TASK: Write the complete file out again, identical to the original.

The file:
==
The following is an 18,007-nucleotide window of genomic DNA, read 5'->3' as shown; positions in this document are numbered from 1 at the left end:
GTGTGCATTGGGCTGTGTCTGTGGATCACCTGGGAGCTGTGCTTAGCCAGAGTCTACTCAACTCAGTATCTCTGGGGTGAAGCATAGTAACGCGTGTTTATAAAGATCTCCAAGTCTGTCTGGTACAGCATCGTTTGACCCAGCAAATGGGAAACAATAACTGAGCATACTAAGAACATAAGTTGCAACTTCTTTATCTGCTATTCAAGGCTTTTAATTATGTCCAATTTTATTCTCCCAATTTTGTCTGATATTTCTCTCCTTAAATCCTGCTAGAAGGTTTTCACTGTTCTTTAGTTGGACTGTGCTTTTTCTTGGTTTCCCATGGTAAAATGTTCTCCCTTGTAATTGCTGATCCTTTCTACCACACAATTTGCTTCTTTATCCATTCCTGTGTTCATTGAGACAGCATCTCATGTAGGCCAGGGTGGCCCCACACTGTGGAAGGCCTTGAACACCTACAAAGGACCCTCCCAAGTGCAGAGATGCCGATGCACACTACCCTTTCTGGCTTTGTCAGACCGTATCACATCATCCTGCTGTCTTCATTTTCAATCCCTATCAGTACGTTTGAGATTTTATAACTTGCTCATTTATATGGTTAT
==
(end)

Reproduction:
The following is an 18,007-nucleotide window of genomic DNA, read 5'->3' as shown; positions in this document are numbered from 1 at the left end:
GTGTGCATTGGGCTGTGTCTGTGGATCACCTGGGAGCTGTGCTTAGCCAGAGTCTACTCAACTCAGTATCTCTGGGGTGAAGCATAGTAACGCGTGTTTATAAAGATCTCCAAGTCTGTCTGGTACAGCATCGTTTGACCCAGCAAATGGGAAACAATAACTGAGCATACTAAGAACATAAGTTGCAACTTCTTTATCTGCTATTCAAGGCTTTTAATTATGTCCAATTTTATTCTCCCAATTTTGTCTGATATTTCTCTCCTTAAATCCTGCTAGAAGGTTTTCACTGTTCTTTAGTTGGACTGTGCTTTTTCTTGGTTTCCCATGGTAAAATGTTCTCCCTTGTAATTGCTGATCCTTTCTACCACACAATTTGCTTCTTTATCCATTCCTGTGTTCATTGAGACAGCATCTCATGTAGGCCAGGGTGGCCCCACACTGTGGAAGGCCTTGAACACCTACAAAGGACCCTCCCAAGTGCAGAGATGCCGATGCACACTACCCTTTCTGGCTTTGTCAGACCGTATCACATCATCCTGCTGTCTTCATTTTCAATCCCTATCAGTACGTTTGAGATTTTATAACTTGCTCATTTATATGGTTAT